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‘Fat’ kids from diabetic mums

01 February, 2011

Children born of mums with gestational diabetes will tend to become fat, say Sydney scientists, and the worse mum’s sugar levels during pregnancy, the fatter they will be.

In Australia, roughly 8-10 per cent of pregnant women develop diabetes in pregnancy. The new finding underlines how important it is for women to try and maintain a healthy weight before and during pregnancy for the sake of generations to come.

Drs Sue Mei Lau and Jenny Gunton, from the Garvan Institute of Medical Research, drew their conclusions from a mouse model of gestational diabetes. Their findings are published in the journal Diabetologia, now online.

“If we don’t apply the brakes on gestational diabetes soon, we’re going to see a spiralling of its side effects in coming decades,” said Dr Gunton.

“Those side effects are escalating levels of obesity and diabetes, as well as more difficult births, caesarian sections and a higher risk of sick babies, because diabetes makes the placenta function less well.”

“In our experiments, we looked at mice with diabetes in pregnancy to see what effects it had on their offspring - foetal programming if you like.”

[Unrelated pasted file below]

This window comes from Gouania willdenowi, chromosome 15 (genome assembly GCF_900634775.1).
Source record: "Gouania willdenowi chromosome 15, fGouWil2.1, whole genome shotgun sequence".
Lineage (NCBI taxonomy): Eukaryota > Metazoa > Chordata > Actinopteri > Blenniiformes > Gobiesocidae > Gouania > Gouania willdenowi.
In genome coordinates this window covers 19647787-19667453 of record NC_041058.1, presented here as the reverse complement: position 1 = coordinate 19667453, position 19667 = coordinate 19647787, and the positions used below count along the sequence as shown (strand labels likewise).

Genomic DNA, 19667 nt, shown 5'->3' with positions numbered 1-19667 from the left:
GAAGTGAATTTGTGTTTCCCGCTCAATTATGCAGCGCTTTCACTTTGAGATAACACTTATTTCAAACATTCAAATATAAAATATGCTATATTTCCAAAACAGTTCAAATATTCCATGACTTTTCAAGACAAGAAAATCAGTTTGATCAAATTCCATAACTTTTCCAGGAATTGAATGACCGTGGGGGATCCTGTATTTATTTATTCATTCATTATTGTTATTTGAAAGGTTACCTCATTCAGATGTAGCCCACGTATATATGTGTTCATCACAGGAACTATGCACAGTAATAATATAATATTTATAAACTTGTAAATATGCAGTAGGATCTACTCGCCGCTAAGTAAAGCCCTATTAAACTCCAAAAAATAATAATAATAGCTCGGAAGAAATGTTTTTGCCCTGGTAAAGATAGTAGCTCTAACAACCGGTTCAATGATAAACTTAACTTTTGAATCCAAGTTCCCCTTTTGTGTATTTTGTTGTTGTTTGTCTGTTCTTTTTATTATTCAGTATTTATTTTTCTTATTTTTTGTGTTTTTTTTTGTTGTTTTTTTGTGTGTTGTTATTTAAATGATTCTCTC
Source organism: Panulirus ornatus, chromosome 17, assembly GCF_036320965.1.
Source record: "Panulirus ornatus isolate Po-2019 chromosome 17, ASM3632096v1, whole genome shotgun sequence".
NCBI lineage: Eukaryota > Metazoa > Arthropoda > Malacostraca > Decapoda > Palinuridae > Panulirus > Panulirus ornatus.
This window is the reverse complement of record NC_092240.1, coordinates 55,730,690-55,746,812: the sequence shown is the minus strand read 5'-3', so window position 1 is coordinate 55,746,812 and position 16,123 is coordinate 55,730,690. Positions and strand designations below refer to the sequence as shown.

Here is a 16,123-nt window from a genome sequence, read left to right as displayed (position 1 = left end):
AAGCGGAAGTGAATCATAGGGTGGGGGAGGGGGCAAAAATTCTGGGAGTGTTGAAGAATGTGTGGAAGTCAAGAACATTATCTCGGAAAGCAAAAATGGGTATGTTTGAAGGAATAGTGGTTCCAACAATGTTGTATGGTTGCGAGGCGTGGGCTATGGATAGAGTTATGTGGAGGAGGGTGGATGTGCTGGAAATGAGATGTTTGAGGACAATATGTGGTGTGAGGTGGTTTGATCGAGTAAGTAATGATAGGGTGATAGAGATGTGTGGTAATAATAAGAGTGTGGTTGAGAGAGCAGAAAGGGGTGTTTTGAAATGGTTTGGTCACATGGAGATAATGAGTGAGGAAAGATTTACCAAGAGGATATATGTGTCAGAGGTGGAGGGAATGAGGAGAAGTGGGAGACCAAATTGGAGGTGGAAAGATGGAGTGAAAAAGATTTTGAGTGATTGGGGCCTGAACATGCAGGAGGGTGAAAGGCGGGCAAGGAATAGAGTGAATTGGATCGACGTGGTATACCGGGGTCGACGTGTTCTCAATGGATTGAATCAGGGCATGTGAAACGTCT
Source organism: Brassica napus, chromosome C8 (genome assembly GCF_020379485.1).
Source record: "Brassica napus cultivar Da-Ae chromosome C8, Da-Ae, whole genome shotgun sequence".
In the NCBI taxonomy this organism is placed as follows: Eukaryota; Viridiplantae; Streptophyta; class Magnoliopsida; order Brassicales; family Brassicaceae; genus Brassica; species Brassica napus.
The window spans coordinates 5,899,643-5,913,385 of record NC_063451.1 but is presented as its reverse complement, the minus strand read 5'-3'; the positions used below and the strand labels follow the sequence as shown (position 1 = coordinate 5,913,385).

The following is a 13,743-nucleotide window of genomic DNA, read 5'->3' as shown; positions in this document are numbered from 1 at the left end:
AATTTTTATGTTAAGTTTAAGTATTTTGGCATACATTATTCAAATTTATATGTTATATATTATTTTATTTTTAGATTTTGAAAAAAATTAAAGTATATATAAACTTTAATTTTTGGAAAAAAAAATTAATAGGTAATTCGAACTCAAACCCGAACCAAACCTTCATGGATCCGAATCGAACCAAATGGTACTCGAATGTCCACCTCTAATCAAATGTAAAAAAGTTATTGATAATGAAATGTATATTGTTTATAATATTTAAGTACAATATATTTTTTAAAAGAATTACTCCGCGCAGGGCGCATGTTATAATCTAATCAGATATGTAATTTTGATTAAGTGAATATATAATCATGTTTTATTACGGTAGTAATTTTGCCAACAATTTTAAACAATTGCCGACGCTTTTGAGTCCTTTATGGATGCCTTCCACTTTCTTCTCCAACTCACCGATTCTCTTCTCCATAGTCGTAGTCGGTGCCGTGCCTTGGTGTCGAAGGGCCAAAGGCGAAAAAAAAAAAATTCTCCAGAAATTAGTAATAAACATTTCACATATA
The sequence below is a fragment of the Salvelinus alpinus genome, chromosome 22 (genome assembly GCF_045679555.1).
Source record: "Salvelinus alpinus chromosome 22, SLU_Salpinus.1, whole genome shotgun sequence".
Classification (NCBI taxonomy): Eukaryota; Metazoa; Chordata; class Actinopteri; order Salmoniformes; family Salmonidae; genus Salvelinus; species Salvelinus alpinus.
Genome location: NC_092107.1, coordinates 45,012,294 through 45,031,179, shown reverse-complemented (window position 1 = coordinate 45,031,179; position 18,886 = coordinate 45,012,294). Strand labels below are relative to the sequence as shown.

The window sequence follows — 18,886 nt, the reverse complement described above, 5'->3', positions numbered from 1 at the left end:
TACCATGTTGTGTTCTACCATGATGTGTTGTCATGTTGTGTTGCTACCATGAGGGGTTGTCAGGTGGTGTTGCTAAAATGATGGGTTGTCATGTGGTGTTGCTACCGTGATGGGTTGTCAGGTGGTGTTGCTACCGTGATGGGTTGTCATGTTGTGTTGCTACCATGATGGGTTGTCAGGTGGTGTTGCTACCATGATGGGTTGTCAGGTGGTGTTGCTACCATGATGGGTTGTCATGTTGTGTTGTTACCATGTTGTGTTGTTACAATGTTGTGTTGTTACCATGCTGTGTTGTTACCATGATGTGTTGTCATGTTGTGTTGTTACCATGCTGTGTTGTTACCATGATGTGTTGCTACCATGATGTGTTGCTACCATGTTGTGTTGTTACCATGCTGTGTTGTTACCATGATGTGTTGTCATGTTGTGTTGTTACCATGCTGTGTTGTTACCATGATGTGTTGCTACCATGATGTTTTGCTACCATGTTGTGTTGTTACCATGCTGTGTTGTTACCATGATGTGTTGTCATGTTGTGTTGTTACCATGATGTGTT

“We found that offspring from diabetic mothers spontaneously get fat on a normal diet. They even tend to eat a bit less than normal, but their metabolic rate is much lower, so that doesn’t compensate.”

“As the offspring get fatter, their bodies become less able to secrete and use insulin, which shows they are in the first stages of developing diabetes themselves.”

“We found it very interesting that there was a direct correlation between maternal blood sugar levels in pregnancy and various metabolic characteristics of the offspring in adult life,” said Dr Lau.

“Higher maternal blood sugars correlated with greater weight and body fat in the offspring as well as changes in expression of certain brain neuropeptides which control energy balance and body weight.”

“These findings should give us an added impetus to screen for diabetes in pregnancy. The trend in Australia is moving towards universal screening of women in the early third trimester.”

Existing studies show that diet and exercise decrease the risk of gestational diabetes and of later Type 2 diabetes.

Source: Garvan Institute

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